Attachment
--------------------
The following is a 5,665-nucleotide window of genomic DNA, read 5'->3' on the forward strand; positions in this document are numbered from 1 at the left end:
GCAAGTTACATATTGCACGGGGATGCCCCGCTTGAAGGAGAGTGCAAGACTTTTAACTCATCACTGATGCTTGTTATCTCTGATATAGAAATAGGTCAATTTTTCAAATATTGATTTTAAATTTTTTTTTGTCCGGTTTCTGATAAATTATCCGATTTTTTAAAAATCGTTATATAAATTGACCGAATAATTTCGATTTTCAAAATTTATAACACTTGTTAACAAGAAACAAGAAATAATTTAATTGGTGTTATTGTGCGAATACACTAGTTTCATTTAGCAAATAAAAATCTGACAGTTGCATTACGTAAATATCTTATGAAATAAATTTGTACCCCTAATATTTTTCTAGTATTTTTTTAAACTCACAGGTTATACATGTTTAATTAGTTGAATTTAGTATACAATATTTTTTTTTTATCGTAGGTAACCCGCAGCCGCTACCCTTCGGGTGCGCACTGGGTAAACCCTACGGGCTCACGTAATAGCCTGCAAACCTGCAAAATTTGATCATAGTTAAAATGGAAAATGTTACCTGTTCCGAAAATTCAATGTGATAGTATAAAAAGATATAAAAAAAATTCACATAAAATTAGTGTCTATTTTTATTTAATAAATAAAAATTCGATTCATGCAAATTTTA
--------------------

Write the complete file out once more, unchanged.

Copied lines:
The following is a 5,665-nucleotide window of genomic DNA, read 5'->3' on the forward strand; positions in this document are numbered from 1 at the left end:
GCAAGTTACATATTGCACGGGGATGCCCCGCTTGAAGGAGAGTGCAAGACTTTTAACTCATCACTGATGCTTGTTATCTCTGATATAGAAATAGGTCAATTTTTCAAATATTGATTTTAAATTTTTTTTTGTCCGGTTTCTGATAAATTATCCGATTTTTTAAAAATCGTTATATAAATTGACCGAATAATTTCGATTTTCAAAATTTATAACACTTGTTAACAAGAAACAAGAAATAATTTAATTGGTGTTATTGTGCGAATACACTAGTTTCATTTAGCAAATAAAAATCTGACAGTTGCATTACGTAAATATCTTATGAAATAAATTTGTACCCCTAATATTTTTCTAGTATTTTTTTAAACTCACAGGTTATACATGTTTAATTAGTTGAATTTAGTATACAATATTTTTTTTTTATCGTAGGTAACCCGCAGCCGCTACCCTTCGGGTGCGCACTGGGTAAACCCTACGGGCTCACGTAATAGCCTGCAAACCTGCAAAATTTGATCATAGTTAAAATGGAAAATGTTACCTGTTCCGAAAATTCAATGTGATAGTATAAAAAGATATAAAAAAAATTCACATAAAATTAGTGTCTATTTTTATTTAATAAATAAAAATTCGATTCATGCAAATTTTA